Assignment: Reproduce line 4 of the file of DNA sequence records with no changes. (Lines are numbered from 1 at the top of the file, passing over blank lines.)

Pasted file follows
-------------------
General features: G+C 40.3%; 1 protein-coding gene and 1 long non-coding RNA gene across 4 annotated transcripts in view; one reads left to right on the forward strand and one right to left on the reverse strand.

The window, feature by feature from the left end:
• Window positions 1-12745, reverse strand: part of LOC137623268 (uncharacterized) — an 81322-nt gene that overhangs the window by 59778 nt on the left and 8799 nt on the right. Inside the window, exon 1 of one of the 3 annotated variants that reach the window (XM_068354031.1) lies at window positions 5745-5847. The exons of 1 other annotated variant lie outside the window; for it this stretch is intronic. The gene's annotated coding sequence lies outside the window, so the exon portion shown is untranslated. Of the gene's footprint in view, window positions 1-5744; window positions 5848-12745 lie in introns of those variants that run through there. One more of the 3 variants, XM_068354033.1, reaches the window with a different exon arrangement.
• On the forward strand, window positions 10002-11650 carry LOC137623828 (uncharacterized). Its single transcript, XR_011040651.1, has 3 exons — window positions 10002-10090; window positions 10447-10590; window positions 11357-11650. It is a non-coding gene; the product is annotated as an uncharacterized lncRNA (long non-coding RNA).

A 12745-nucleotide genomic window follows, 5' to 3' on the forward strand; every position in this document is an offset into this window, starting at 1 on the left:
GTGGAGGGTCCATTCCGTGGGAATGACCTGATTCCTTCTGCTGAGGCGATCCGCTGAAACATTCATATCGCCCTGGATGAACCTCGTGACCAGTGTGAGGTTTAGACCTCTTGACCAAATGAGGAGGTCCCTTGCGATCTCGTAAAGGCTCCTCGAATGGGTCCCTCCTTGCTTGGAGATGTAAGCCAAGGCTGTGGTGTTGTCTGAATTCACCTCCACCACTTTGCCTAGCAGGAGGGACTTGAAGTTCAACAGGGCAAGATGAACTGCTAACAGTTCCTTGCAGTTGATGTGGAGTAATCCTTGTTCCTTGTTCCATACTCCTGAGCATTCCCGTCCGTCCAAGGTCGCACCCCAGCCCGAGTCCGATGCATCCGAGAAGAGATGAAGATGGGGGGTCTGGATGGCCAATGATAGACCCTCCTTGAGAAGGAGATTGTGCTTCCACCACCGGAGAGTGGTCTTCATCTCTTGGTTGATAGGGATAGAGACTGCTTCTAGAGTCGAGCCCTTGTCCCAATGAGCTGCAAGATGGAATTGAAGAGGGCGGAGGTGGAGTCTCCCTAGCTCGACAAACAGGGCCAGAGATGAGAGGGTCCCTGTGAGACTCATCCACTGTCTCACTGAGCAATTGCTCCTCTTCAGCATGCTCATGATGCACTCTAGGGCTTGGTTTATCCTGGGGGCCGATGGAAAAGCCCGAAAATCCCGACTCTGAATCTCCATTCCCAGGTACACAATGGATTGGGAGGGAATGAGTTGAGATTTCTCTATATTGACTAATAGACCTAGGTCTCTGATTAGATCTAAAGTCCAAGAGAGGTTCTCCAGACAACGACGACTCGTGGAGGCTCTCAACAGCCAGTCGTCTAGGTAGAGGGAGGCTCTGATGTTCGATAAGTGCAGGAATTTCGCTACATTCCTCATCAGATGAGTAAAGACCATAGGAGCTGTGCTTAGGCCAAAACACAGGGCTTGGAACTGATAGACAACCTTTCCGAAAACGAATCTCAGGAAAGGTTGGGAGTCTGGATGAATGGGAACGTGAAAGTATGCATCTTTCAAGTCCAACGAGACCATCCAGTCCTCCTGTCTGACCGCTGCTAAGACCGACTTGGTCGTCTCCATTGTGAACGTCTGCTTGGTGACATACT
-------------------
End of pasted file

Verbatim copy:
• On the forward strand, window positions 10002-11650 carry LOC137623828 (uncharacterized). Its single transcript, XR_011040651.1, has 3 exons — window positions 10002-10090; window positions 10447-10590; window positions 11357-11650. It is a non-coding gene; the product is annotated as an uncharacterized lncRNA (long non-coding RNA).